There is no evidence that tourism, trade, or investment had anything to do with the collapse of communism. Tourism peaked in the Soviet Union in 1980, almost a decade before the collapse of communism. In the Soviet Union tourism was tightly controlled with few tourists having any contact with Russians.

The collapse of Communism was the result of a decaying system that did not work, the corruption and inefficiency of the Communist Party, the economic bankruptcy of the Soviet Union in part because of military competition with the West, an unpopular war in Afghanistan, and the reformist policies of Mikhail Gorbachev that accelerated the process of change.

The driving force for capitalism in Russia and China is not trade or investment but a strong domestic market economy, tolerated by the government and dominated by millions of small entrepreneurs. The will to liberalize the economy does not exist in Cuba.

. Cuba is a potential economic bonanza for U.S. companies.

Given Cuba's scant foreign exchange, its ability to buy U.S. products remains very limited. Cuba's major exports, i.e. sugar, tobacco, nickel, citrus, are neither economically nor strategically important to the United States.

Lifting the embargo would create severe market distortions in the already precarious economies of the Caribbean and Central America since the U.S. would have to divert some portion of the existing sugar quota away from these countries to accommodate Cuba. The impact of tourism diversion toward Cuba would profoundly hurt the economies of the Caribbean and Central American countries.

Cuba, cited as one of the worst political and commercial risks in the world by several recently issued country risk guides, lags far behind China and Vietnam in establishing the necessary conditions for economic development and successful corporate involvement. Current foreign investments are small and limited to dollar sectors of the economy such as the tourist industry and mining. American companies are not "losing out." In a free Cuba, U.S. companies will quickly regain the prominent role they held in pre-Castro Cuba.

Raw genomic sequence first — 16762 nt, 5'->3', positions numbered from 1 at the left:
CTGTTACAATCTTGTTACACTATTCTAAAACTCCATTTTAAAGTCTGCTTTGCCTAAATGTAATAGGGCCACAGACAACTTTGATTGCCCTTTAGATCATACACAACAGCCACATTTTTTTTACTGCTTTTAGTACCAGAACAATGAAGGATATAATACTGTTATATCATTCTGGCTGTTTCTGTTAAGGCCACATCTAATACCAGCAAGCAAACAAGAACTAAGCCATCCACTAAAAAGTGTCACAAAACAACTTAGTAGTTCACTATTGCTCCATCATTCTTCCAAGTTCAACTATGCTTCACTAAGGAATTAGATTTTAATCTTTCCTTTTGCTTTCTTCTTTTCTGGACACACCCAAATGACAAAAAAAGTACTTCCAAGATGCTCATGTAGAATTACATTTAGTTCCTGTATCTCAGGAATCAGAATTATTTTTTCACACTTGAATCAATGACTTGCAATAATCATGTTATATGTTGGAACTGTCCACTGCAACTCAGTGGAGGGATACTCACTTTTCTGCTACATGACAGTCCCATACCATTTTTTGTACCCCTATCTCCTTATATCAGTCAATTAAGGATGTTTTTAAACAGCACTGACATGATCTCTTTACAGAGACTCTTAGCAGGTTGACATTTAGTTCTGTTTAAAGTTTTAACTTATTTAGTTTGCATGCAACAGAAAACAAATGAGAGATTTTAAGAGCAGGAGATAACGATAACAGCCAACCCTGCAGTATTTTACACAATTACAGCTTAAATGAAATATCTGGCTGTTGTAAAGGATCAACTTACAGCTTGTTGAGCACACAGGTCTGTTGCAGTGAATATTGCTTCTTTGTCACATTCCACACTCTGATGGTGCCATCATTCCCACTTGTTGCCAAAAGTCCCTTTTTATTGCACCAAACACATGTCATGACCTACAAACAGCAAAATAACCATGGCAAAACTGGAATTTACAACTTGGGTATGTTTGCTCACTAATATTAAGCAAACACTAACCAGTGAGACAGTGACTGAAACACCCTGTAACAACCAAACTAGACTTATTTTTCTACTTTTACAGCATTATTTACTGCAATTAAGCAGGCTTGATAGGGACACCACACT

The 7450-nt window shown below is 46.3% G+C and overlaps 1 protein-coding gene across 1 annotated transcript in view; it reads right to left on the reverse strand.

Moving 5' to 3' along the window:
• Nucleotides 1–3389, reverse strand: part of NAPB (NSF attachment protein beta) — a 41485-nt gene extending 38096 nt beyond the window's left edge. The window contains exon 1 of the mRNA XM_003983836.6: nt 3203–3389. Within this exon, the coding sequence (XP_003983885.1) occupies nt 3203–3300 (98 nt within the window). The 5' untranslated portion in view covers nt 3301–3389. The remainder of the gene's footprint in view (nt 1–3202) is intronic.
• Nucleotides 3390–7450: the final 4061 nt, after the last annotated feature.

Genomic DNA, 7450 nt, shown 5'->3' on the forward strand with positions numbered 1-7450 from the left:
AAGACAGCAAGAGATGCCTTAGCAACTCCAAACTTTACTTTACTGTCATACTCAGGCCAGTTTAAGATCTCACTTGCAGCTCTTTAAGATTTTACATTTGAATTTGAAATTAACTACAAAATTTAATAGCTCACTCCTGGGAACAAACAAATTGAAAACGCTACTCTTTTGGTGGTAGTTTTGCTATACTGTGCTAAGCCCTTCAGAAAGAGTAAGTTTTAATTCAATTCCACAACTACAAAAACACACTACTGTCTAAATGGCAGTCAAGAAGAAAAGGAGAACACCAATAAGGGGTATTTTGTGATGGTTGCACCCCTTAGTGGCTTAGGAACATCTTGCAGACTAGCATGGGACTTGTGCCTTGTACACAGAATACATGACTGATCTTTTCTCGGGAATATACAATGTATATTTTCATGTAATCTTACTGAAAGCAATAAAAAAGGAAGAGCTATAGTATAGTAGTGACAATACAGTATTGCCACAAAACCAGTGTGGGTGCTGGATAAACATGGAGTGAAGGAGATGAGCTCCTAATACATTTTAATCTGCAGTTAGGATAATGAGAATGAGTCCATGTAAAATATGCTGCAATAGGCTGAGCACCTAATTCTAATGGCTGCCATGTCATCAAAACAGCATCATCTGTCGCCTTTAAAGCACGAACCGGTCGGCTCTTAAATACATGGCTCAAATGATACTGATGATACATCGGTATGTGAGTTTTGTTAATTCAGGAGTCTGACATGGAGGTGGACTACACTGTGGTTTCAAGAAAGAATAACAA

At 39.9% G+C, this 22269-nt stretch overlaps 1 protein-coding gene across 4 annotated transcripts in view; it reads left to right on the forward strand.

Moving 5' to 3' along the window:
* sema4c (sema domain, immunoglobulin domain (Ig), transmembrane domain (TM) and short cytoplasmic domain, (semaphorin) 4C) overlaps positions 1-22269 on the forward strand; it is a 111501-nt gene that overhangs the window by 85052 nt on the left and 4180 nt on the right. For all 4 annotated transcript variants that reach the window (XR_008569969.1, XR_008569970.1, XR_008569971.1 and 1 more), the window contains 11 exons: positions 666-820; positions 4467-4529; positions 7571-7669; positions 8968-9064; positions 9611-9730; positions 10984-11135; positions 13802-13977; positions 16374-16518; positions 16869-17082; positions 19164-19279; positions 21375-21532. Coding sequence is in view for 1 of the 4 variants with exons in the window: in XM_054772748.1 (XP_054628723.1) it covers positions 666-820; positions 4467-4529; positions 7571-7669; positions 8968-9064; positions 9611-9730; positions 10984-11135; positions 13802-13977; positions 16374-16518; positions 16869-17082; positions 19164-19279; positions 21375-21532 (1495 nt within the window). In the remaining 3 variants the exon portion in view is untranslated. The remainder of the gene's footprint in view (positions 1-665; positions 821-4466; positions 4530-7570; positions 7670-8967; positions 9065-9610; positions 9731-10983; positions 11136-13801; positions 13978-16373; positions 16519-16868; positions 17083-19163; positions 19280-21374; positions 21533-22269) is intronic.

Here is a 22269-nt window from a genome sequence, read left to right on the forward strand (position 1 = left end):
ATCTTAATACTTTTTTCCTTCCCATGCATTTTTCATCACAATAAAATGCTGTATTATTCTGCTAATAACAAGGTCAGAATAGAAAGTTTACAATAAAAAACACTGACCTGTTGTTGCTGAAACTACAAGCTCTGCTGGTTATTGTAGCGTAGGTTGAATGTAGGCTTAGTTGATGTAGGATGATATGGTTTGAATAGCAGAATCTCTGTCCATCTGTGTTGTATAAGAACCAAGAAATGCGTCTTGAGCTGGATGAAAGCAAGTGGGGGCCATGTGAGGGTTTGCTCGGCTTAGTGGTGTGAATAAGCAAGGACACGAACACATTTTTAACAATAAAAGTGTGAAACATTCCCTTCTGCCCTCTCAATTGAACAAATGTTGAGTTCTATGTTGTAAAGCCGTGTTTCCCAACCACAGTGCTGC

. If we lift the Embargo, U.S.-Latin American relations will improve.

Cuba is not an important issue in U.S.-Latin American relations. The U.S.-Latin American agenda includes as priority items trade, investment, transfer of technology, migration, drugs, environment, and intellectual property rights. Cuba is not a priority item on this agenda.

While publicly many Latin American countries oppose the embargo, privately they are extremely concerned that Cuba will divert investments from their countries to the island, and particularly that tourism will flock to Cuba, to the detriment of the Caribbean economies.

. The Embargo has failed to overthrow Fidel Castro. Why not lift it now?

The embargo was never established to overthrow the Castro government. The embargo was established to punish the Castro government for the confiscation of American properties and to pressure it to slow down its move into the Communist camp. The embargo has been maintained to show that Marxist-Leninism does not work as an economic or political system and to use it as a tool to extract human rights, economic and political concessions from the current or future Cuban government.

While not all embargoes have worked, the embargo imposed on the apartheid regime of South Africa and the military embargo of the Pinochet dictatorship in Chile did work and forced political changes in both countries. India's sanctions on Nepal in 1989 contributed to political reforms there. The embargo of Iraq is forcing the Saddam Hussein dictatorship to provide some concessions to Western nations.

Without major internal reforms in Cuba, the Castro government and the military, not the Cuban people, will be the main beneficiary of the lifting of the embargo. While some prosperity may trickle down to the Cuban people, state enterprises, many now under military control, will benefit most.

The Castro regime will use this newly-acquired wealth to strengthen its hold on the Cuban people, to rebuild its military apparatus, and to engage again in supporting anti-American terrorist and violent groups in Latin America and elsewhere.

To trade and invest is a country's right not an obligation. The U.S. can trade with whomever they want. As soon as Cuba respects human rights, releases political prisoners, holds free and internationally supervised elections, the embargo should be lifted. To lift it now is to provide Castro with a gift he does not deserve.

JAIME SUCHLICKI is Emilio Bacardi Moreau Professor of History and International Studies and the Director of the Institute for Cuban and Cuban-American Studies at the University of Miami. He was the founding Executive Director of the North-South Center. For the past decade he was also the editor of the prestigious Journal of Interamerican Studies and World Affairs. He is currently the Latin American Editor for Transaction Publishers and the author of Cuba: From Columbus to Castro (1997), now in its fourth edition, and editor with Irving L. Horowitz of Cuban Communism (1999). He is also the author of Mexico: From Montezuma to NAFTA (1998). He is a highly regarded consultant to both the private and public sector on Cuba and Latin American affairs.